Re: [Gimp-developer] Histograms in unbounded mode sRGB

Here's a simple situation where numbers matter:

Suppose I'm a designer. My client wants a new logo. They give me a list of colors that match their branding.

How am I supposed to use these colors to make a logo without entering numbers?

Or suppose I need to create signage that contains, by government decree, an official color such as Safety Orange*. I don't want to jump through hoops. What I want to do is choose the foreground color, go into the color picker, type in sRGB(232, 118, 0) or HSV(31°, 100%, 91%) and get rolling.

It is correct that there's no guarantee that by doing this, the color that comes out of the printer will actually be Safety Orange, but that latter problem is an issue of soft proofing, as Elle had already mentioned. Assuming an accurate soft-proof setup, then I first enable soft-proofing, then go into the color picker and tell it that I want sRGB (232, 118, 0). At that point, it should (but I'm pretty sure it doesn't currently :o) convert that to the actual color value that will produce Safety Orange when the sheet comes out of the printer.



On 04/22/2014 06:25 PM, yahvuu wrote:

Am 18.04.2014 22:10, schrieb Elle Stone:
I think the only reasonable solution is to keep the WideGamutRGB
chromaticities available for use as an editing/compositing color space,
and use that color space to display histogram information (and also to
display Color Picker and Color Selector information).

please allow me to make the case for using the color space of the respective
export file format for histogram displays.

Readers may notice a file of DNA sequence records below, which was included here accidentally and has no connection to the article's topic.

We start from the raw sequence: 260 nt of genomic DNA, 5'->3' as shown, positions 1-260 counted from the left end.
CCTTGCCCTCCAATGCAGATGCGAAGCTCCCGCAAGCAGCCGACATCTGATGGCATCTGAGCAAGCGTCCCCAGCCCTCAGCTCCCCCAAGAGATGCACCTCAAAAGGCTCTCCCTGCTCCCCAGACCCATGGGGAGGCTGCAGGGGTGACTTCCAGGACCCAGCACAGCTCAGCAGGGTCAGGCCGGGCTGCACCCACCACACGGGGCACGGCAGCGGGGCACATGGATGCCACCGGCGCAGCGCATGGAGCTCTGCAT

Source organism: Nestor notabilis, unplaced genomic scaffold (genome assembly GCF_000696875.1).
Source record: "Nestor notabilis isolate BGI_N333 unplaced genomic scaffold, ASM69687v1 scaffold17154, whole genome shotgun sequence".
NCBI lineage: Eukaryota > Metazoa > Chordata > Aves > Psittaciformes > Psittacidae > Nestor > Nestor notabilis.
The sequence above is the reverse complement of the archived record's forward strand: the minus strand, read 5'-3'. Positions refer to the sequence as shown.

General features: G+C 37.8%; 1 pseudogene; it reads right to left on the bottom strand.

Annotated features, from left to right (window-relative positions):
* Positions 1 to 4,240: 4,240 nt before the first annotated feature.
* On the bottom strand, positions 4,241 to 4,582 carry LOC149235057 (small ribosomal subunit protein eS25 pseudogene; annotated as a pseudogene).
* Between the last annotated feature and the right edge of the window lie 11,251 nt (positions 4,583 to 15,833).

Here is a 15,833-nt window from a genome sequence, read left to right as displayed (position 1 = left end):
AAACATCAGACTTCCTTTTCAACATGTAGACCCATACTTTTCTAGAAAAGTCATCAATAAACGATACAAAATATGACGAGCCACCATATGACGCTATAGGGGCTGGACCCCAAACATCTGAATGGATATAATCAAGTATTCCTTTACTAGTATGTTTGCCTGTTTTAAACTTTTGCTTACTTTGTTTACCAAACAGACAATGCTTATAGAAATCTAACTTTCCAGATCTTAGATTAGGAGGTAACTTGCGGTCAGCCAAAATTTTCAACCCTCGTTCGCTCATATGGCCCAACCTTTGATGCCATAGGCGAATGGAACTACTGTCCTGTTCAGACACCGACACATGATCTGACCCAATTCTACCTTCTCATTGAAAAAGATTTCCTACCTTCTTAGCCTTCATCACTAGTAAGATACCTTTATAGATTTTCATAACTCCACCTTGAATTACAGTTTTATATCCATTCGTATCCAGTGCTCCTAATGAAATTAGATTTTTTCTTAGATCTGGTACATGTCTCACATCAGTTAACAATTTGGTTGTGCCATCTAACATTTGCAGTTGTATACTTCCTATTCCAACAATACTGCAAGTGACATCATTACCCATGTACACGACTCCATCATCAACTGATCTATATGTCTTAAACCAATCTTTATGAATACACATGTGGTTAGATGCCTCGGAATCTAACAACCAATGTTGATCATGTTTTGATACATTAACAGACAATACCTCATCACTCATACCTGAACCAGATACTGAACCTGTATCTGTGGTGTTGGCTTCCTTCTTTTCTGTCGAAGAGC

You recently gave striking examples of how working with RGB _numbers_ can quickly
become unwieldy from a user point of view. This probably applies as soon as the
limitations of the traditional 8-bit sRGB processing are relaxed. There is
nothing wrong with RGB color models, it is just that the numbers can become
difficult to interpret for human beings.

So, as a thought experiment, i'd like to get rid of any kind of RGB triples in the
UI. To see where it hurts the most. This will be the places where RGB numbers are
really needed. After all, GIMP is about colors, not numbers.

Say, we get an adobeRGB camera image and the task is some touch-up and warping.
The deliverables are 1) a JPG for the web and 2) a proPhotoRGB file for that mega
stock company.

I find that most of the editing can be performed without looking at a single RGB
triple. Image transforms do not expose RGB numbers, neither do most of the filters.
Even many of the tools in the Colors menu do not refer to RGB numbers. Of course,
this is different for levels/curves. But by large, these tools are used on the 'value'
channel, not on the distinct R,G,B channels. Here, working on the luminance channel
instead would probably be an improvement.

I find it is only on *export* when the RGB numbers become really important. Much like
output-specific scaling and sharpening, each of the deliverables needs specific
color treatment.

Here, the histograms need to show the R,G,B channels of the specific output color
space to allow assessment and correction of the conversion. Probably, this is also
where the curves/levels tools should be working in the output color space. For
example, how else could someone boost the midtones without adding clipping -- when
maximum and minimum range of the curve do not refer to the actual range of the
output file format? (not even talking of non-matching color primaries here)

These color modifications that are specific to the output files are hot candidates for
being stored in export pipelines, again analogous to scaling and sharpening operations.

I'm less sure in how far this is an analogy to CMYK export -- is an equivalent to
the 'press projection' needed here? Or is it sufficient to set the RGB color space
of histogram/curves etc. to the currently active softproofing color space?

best regards,

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